Assignment 1: Listening to the Voices of the Past
The District Attorney sho' is hard on a man
He taken me from my woman, cause her to love some other man
District Attorney sho' is hard on a man
He will take a woman's man and leave her cold in hand
--Bukka White, “District Attorney Blues”
For this first assignment, I’d like you to listen closely to the sound recordings on this site. The music you hear on this site may sound strange to you; it is probably very different from what you listen to on a regular basis. I’ve devised questions to guide you through this material and to help you make sense of it.
(Note: I have very little formal music education; I’ve learned most of what I know through listening repeatedly—and I might add passionately—and studying the cultural context of this music. I don’t think you need any formal training to answer the questions and consider the issues listed below. If, however, you are able to pick out elements like rhythmic structures, odd keys, unique chords, feel free to describe them on the discussion board. I will be very eager to learn from your posts!)
Start by browsing through the entire "Now What a Time" collection in any way that your spirit moves you (remember: the MP3 Format is the default in the archive; if that won't play for you, click on Additional Audio Formats, and you will find a link for Real Audio [RealPlayer])
- You can see lists of songs by clicking on the “Blues” and “Gospel” links on the homepage.
As you’re browsing, keep these questions in mind:
- If you click on ”About the Collection,” there are also links titled “Guitar,” “Banjo,” "Harmonica," and “Choral.”
- Which hits you first: lyrics, vocals, or instruments? How do these songs compare to songs you hear today on the radio?
- Can you connect to this music? Do you feel alienated? Is this music provincial? Is it dated? Do you have to be a member of this African-American community to appreciate it?
- What kinds of emotions are conveyed here? Do they evoke similar emotions in you?
- How many performers can be heard on each recording? How do the songs performed by large groups differ from songs performed by a soloist or a duo?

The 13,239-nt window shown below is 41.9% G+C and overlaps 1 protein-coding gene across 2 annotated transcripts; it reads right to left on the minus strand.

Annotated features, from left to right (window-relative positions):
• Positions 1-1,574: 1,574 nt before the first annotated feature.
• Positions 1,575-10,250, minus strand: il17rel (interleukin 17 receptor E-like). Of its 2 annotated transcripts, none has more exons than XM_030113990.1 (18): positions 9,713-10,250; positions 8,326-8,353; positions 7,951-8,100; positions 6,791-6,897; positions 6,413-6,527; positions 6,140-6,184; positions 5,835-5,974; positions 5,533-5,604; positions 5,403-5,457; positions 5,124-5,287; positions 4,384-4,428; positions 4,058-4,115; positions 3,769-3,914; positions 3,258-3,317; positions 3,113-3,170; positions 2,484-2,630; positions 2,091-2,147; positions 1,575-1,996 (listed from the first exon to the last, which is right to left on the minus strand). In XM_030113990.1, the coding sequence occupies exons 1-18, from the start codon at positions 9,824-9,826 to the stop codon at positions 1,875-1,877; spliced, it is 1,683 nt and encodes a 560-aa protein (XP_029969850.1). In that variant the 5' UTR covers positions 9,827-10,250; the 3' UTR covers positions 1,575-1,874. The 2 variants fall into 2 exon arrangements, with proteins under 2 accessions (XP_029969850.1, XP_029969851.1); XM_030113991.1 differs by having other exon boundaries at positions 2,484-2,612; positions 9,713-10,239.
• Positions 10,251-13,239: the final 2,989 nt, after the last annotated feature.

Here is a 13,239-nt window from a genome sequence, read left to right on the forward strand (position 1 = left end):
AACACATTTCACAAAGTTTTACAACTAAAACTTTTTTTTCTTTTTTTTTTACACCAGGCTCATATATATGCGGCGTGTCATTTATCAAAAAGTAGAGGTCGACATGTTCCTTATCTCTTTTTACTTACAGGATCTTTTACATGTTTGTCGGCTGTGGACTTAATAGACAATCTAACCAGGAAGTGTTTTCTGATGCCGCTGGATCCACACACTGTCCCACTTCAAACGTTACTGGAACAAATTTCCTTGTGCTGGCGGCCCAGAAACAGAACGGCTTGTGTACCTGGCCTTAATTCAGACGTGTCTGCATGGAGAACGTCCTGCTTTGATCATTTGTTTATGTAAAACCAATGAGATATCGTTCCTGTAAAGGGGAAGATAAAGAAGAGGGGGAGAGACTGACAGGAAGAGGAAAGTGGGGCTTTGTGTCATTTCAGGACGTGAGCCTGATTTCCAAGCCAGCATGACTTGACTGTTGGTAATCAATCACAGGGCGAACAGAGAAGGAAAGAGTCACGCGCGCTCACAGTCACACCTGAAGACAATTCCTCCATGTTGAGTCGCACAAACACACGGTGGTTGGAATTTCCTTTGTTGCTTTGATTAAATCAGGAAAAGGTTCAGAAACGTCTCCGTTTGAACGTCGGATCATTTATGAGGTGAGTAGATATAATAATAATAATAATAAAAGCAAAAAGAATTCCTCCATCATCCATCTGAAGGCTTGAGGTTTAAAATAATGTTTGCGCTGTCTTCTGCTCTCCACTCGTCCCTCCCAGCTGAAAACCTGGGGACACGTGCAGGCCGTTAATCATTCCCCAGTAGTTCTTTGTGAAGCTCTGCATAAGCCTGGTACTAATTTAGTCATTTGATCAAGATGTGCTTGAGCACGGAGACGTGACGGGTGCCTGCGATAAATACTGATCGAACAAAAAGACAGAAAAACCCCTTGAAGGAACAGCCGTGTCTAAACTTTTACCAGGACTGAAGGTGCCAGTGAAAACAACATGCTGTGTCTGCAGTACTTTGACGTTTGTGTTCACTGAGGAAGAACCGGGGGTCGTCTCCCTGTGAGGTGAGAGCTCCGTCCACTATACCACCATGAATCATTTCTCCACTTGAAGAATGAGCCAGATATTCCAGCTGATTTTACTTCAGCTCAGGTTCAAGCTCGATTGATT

- Is this music similar to music you’ve heard before? Is it profoundly different? How so?
- Does it make a difference that many of the performers are amateurs rather than professional musicians? Are there advantages to this? What are they? Are there disadvantages? Are amateurs able to convey certain feelings and emotions beyond the reach of professionals?
- Why were these performances recorded? Why does the Library of Congress consider them to be significant additions to our “American Memory"?
Once you have established an initial impression of this music, listen more closely for the distinctive features of each type of music.
In your weblog, consider:
- Are all the blues songs sad? Do the songs sound similar? Is there repetition within each song? What is the point of this repetition?
- What is the difference between the blues and gospel songs? Is it merely a matter of lyrical content? Do they have different rhythms? Are the vocal arrangements different? Do the singers sing differently?
Choose a group (2 or 3) of either blues or gospel songs to analyze in your weblog.
For blues songs:
Listen closely to the lyrics (I realize that a lot of the lyrics are difficult to discern. Do the best you can. Don’t worry if you miss words, lines, or verses. Just try to get a general sense of what each song is about and make connections between songs).
Think about these issues as you analyze the songs you’ve selected:
- Scholars working in African-American studies argue that blues songs that seem to be merely about troubled relationships between men and women are also about economic oppression, political disenfranchisement, racial violence, etc.
- One of their contentions is that African-American men who were left powerless (emasculated) by whites in American society sought solace in sexual relationships; thus, a broken relationship meant more than the loss of love.
Consider these questions as well:
- Another contention is that blues songs are coded protests that only African Americans, and perhaps sympathetic whites, could understand.
- What do the lyrics tell you about African Americans living in the South at the start of World War II?
- What were their economic, political, and social concerns?
- How were they affected by racism?
For gospel songs:
Many of the gospel songs are based on the call and response model, in which one singer makes a musical statement and a group of singers offer a response. This model is one of the distinctive features of African-American music (and African-American culture in a larger sense). Think about what the call and response model says about the role of religion in African-American culture.
Also, consider the following questions:
- How do the singers use images and themes from Christianity to convey both their troubles and their dreams for the future?
- What are the limitations of this form?
- Are there emotions that the music cannot convey?
- Do gospel songs work as protests against political and economic oppression?
Once I lived the life of a millionaire
Spending my money, I didn't care
I carried my friends out for a good time
Bying bootleg liquor, champagne and wine
Then I began to fall so low
I didn't have a friend, and no place to go
So if I ever get my hand on a dollar again
I'm gonna hold on to it till them eagle's green
--Ida Cox, “Nobody Knows You When You're Down And Out”